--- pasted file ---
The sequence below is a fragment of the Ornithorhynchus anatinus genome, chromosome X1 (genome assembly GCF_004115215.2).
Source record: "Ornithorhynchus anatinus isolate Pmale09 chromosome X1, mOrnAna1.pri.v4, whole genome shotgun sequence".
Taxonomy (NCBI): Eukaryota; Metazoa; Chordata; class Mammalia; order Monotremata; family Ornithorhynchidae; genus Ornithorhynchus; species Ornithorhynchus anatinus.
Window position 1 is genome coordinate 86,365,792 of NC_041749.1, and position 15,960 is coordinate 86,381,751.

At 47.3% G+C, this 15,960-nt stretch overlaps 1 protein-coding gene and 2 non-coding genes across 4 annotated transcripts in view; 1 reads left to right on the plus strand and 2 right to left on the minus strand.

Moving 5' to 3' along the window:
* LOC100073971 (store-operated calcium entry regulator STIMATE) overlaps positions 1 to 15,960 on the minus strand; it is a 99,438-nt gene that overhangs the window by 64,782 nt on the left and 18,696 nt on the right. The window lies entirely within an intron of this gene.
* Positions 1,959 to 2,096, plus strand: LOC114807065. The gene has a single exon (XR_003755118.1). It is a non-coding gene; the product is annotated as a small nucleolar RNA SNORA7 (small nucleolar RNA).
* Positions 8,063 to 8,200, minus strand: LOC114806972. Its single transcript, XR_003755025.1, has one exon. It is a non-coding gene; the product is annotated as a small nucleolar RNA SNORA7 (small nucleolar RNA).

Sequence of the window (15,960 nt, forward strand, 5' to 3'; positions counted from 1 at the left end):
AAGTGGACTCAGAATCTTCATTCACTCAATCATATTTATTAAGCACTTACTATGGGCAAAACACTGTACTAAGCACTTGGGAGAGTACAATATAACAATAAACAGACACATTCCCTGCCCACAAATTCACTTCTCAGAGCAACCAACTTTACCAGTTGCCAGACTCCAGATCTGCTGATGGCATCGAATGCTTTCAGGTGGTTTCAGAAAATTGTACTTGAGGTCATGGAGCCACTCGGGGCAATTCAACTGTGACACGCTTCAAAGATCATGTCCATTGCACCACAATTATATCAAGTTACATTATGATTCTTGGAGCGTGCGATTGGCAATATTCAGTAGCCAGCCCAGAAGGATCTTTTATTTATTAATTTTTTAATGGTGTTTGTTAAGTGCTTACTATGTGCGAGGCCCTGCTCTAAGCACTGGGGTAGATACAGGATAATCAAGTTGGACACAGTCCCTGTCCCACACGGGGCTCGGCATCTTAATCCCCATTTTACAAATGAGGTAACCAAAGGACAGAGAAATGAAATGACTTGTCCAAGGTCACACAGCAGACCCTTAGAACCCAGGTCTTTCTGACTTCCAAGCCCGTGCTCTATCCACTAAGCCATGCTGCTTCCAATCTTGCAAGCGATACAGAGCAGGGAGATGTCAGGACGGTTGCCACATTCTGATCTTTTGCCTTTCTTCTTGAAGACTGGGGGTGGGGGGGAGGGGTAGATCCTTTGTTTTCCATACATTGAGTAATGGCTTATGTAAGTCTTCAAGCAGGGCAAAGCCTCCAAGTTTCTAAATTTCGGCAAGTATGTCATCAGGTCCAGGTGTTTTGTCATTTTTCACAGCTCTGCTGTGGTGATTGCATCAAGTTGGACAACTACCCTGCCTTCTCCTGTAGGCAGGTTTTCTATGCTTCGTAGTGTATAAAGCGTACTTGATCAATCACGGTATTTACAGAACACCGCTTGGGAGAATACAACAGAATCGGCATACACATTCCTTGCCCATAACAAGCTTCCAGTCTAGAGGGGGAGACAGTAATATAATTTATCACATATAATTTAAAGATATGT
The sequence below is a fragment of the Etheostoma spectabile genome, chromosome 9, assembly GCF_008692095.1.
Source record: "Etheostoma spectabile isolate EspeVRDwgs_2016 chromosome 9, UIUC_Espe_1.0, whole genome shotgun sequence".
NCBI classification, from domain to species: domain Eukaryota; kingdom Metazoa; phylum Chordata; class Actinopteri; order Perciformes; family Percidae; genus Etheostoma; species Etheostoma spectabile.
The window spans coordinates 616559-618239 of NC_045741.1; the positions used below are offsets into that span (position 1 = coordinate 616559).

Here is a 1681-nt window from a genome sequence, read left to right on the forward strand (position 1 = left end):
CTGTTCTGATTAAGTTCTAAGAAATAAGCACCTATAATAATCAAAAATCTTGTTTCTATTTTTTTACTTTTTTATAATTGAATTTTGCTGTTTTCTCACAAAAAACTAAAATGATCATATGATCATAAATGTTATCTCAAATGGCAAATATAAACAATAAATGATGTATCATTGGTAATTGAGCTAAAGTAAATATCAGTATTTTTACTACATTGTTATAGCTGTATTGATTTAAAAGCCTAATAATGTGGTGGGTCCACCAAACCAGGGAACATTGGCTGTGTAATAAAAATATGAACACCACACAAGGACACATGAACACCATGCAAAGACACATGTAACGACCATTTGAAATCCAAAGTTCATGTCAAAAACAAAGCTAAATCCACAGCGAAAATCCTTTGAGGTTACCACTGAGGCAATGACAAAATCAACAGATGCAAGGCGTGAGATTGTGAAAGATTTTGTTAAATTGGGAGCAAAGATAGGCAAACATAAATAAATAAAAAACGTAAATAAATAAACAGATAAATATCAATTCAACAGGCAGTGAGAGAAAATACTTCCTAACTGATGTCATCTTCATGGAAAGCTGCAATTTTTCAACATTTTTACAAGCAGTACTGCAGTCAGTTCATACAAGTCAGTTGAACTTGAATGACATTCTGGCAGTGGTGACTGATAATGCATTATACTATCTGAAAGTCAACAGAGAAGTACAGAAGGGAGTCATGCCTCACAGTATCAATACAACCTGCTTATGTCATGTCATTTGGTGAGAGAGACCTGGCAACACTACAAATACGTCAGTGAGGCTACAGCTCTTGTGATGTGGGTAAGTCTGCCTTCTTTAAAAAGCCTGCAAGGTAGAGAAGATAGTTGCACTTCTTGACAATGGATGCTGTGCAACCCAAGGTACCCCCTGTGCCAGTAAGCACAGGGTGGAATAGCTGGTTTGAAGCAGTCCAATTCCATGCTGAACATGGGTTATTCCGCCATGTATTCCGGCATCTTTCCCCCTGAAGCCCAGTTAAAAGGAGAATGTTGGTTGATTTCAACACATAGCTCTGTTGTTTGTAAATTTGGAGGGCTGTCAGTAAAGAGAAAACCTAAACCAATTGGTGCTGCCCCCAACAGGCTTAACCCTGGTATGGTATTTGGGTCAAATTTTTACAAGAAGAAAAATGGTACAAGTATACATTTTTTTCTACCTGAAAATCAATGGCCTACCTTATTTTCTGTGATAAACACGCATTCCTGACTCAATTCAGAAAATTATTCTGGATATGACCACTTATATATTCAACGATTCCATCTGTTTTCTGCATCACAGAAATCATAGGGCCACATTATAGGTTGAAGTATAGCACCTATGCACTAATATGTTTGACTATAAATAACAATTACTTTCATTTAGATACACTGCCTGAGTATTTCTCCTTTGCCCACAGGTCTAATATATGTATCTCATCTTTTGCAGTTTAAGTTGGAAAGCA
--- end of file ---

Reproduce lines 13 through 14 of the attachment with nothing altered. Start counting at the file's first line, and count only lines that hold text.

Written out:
Source record: "Etheostoma spectabile isolate EspeVRDwgs_2016 chromosome 9, UIUC_Espe_1.0, whole genome shotgun sequence".
NCBI classification, from domain to species: domain Eukaryota; kingdom Metazoa; phylum Chordata; class Actinopteri; order Perciformes; family Percidae; genus Etheostoma; species Etheostoma spectabile.